How Beer Tourism is Changing the Jersey Shore Experience

How Beer Tourism is Changing the Jersey Shore Experience

It’s hard to be an independent brewer at the Jersey Shore.

“I can open five taprooms in Pennsylvania without a liquor license. That would be unthinkable in New Jersey,” a craft brewer once said to me about the restrictive laws in the Garden State.

New Jersey is ranked 45th in craft breweries per capita and according to Forbes’ “Best States to do Business” ranking, New Jersey was, again, 45th overall in regulatory environment. That, along with restrictions on breweries, explains why the craft beer revolution was slow to arrive.

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Despite the confining climate, scores of craft breweries have emerged along the Garden State coastline and boosted tourism.

First on the Jersey Shore

Near the southern tip of the state, Cape May Brewing was the first to open at the Jersey Shore in July 2011, one month before Carton and Kane. Cape May Brewing’s bar can house up to 23 taps at once and also includes handcrafted sodas. “The big thing was the law change back in November of 2012, that allowed tasting rooms … Before that, you couldn’t buy a pint to consume on the premises. You could get free samples, but that was it,” says Brian Hink, the head brewer at Cape May.

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The brewery, slated to produce more than 17,000 barrels this year, is on the Cape May County Airport campus. Since it opened, over a handful of other tenants have popped up in the industrial complex, all with Cape May Brewing as the anchor, making the airport a growing destination and fertile ground for craft brewing in the county.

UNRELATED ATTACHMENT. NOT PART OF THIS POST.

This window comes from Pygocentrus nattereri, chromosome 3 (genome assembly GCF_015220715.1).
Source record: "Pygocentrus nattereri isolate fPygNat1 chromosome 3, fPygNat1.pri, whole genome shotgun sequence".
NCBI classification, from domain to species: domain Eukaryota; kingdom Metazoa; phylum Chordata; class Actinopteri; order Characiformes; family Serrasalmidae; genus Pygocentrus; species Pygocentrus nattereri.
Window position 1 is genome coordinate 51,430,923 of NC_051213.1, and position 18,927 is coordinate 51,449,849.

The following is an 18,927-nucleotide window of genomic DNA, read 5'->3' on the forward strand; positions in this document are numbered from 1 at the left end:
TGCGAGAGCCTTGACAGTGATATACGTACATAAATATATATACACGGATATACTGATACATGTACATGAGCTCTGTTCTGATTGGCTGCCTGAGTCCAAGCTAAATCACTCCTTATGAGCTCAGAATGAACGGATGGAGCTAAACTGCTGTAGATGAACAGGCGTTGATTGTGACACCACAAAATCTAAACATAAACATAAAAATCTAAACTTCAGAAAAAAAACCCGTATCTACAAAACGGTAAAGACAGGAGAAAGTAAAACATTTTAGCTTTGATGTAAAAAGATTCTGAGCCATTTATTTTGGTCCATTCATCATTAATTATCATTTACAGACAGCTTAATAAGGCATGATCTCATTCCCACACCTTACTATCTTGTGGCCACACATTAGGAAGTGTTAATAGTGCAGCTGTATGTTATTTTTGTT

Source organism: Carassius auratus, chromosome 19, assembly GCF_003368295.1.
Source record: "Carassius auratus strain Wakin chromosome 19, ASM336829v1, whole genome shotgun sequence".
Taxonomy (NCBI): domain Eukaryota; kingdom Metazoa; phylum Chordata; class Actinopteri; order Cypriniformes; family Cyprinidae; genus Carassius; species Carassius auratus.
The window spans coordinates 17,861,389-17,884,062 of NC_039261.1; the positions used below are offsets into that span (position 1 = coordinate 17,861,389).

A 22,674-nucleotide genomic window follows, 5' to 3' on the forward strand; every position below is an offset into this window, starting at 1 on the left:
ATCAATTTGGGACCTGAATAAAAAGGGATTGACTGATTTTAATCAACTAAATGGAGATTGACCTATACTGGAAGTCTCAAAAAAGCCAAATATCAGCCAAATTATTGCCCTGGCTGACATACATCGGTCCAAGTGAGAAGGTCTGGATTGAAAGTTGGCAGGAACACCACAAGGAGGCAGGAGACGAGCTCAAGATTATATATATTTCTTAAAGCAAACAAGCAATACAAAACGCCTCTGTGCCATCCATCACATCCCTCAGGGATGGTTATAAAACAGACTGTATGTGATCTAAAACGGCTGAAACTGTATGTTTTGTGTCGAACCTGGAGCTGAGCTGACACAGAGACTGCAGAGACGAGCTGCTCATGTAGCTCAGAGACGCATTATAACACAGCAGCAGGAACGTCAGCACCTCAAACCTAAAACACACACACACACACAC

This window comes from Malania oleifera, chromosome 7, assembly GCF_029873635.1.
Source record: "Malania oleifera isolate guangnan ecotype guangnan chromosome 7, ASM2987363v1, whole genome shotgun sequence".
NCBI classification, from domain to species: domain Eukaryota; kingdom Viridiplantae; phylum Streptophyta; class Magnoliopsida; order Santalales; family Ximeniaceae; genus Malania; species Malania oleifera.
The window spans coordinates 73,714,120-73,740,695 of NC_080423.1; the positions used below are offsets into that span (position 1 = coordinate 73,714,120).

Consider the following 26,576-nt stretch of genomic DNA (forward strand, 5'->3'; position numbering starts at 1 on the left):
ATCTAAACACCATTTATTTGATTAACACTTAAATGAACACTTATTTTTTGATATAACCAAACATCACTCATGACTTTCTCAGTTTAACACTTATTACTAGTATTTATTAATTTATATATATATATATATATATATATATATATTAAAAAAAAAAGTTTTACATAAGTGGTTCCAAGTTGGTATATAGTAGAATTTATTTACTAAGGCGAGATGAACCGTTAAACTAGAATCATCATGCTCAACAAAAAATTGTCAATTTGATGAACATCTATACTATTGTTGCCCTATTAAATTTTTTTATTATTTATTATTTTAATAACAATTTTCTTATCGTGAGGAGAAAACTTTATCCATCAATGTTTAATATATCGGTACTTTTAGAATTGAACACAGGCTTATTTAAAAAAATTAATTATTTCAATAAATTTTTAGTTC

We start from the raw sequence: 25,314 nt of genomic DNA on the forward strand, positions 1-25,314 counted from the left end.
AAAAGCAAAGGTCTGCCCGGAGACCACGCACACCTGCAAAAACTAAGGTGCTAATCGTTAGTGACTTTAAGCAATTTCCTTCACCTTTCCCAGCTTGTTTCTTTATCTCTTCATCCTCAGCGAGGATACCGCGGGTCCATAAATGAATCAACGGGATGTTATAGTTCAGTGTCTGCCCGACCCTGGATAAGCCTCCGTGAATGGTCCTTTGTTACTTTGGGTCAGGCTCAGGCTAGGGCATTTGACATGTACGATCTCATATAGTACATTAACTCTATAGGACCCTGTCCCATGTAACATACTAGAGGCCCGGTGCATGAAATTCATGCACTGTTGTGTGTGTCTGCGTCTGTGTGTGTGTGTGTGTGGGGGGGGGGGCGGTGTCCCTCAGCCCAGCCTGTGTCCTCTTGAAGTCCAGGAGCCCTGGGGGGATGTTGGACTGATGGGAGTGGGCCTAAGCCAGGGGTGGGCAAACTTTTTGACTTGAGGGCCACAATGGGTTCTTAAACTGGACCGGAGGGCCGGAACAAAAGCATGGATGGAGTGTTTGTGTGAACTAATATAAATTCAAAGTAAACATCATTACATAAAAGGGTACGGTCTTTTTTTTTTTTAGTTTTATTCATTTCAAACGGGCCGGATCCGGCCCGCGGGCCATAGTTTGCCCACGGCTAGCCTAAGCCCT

“Within the last few years, we’ve seen a lot of new breweries come up online in Cape May County alone. In general, we believe that all ships rise with the tide, so it’s a really good thing for local tourism,” says Alicia Grasso, Marketing Communications Manager at Cape May Brewing, which now employs 80 people year round.

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credit: mudhen brewing

Tourist Season Expanding

Diane Weiland, director of tourism for the county, says that agritourism has helped extend the tourist season. “Beverage tourism is the newest thing we’ve had to market since Victoriana (Cape May Victorian architecture) … We’re not looking at the breweries as impacting food and beverage parts of our tourism, but we see as impacting our inventory of overall attraction.”

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East of Cape May Brewing, is a new brew pub on the main entry road to the “Doo Wop Capital of the World,” Wildwood, New Jersey. MudHen Brewing, which opened in April, is named for an old West Jersey train that sometimes had to traverse a low bridge at high tide. It is an impressive newly renovated two-story former Harley Davidson property. It has four different dining areas — one of them outside — with a small cornhole and leisure area.

Brisk Summer Business

MudHen is one of the state’s few coastal brew pubs, joining the long established Tun Tavern in Atlantic City. Business was so brisk this summer, MudHen has had to alter how it serves beer flights. To survive the lunch and dinner rushes in the summer, MudHen limited flights to just three on a seasonal basis. So far it has introduced hoppy, flagship and summer-themed flights, with the “brewer’s choice” flight planning to last year round.

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“When we first opened, it was a local crowd; we went through pilsners, the light beers. Then came Memorial Day weekend and the hoppy beers sold; it was crazy how crowded it’s become,” says Mudhen brewmaster, Tony Cunha. He tries to always have nine to 12 beers on tap while predicting tastes during the pub’s inaugural summer.

MudHen had the red carpet rolled out for its grand opening. It included The Wild Half Marathon being renamed the “Mudhen Half Marathon.” The main thoroughfare into the city was blocked off, and the start of race included MudHen’s ribbon cutting.

credit: Ship Bottom Brewing

Big on Beach Atmosphere

Going north into Ocean County, on Long Beach Island, is Ship Bottom Brewing, which opened in August 2016. Owner Robert Zarko secured prime real estate in Beach Haven. He was solicited by the owner of Bay Village, a downtown-like area of shops across from the island’s largest amusement park, Fantasy Island.